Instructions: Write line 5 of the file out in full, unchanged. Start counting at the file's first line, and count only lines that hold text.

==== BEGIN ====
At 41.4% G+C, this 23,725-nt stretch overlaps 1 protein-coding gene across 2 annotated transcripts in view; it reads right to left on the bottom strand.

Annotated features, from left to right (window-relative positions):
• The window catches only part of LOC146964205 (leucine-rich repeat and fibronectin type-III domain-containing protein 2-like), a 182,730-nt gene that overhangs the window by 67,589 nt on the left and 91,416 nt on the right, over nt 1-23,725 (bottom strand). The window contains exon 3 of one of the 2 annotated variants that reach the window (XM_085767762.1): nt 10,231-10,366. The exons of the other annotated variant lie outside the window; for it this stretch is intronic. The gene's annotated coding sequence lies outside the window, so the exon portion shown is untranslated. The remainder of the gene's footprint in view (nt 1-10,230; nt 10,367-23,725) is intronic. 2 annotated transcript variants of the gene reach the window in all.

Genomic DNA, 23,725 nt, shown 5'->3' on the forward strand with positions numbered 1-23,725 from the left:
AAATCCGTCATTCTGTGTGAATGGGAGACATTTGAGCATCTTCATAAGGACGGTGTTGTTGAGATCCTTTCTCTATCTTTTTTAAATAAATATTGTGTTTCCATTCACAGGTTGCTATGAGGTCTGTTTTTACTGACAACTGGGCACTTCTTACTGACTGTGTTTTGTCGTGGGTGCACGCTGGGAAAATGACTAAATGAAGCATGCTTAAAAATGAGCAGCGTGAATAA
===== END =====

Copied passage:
AAATCCGTCATTCTGTGTGAATGGGAGACATTTGAGCATCTTCATAAGGACGGTGTTGTTGAGATCCTTTCTCTATCTTTTTTAAATAAATATTGTGTTTCCATTCACAGGTTGCTATGAGGTCTGTTTTTACTGACAACTGGGCACTTCTTACTGACTGTGTTTTGTCGTGGGTGCACGCTGGGAAAATGACTAAATGAAGCATGCTTAAAAATGAGCAGCGTGAATAA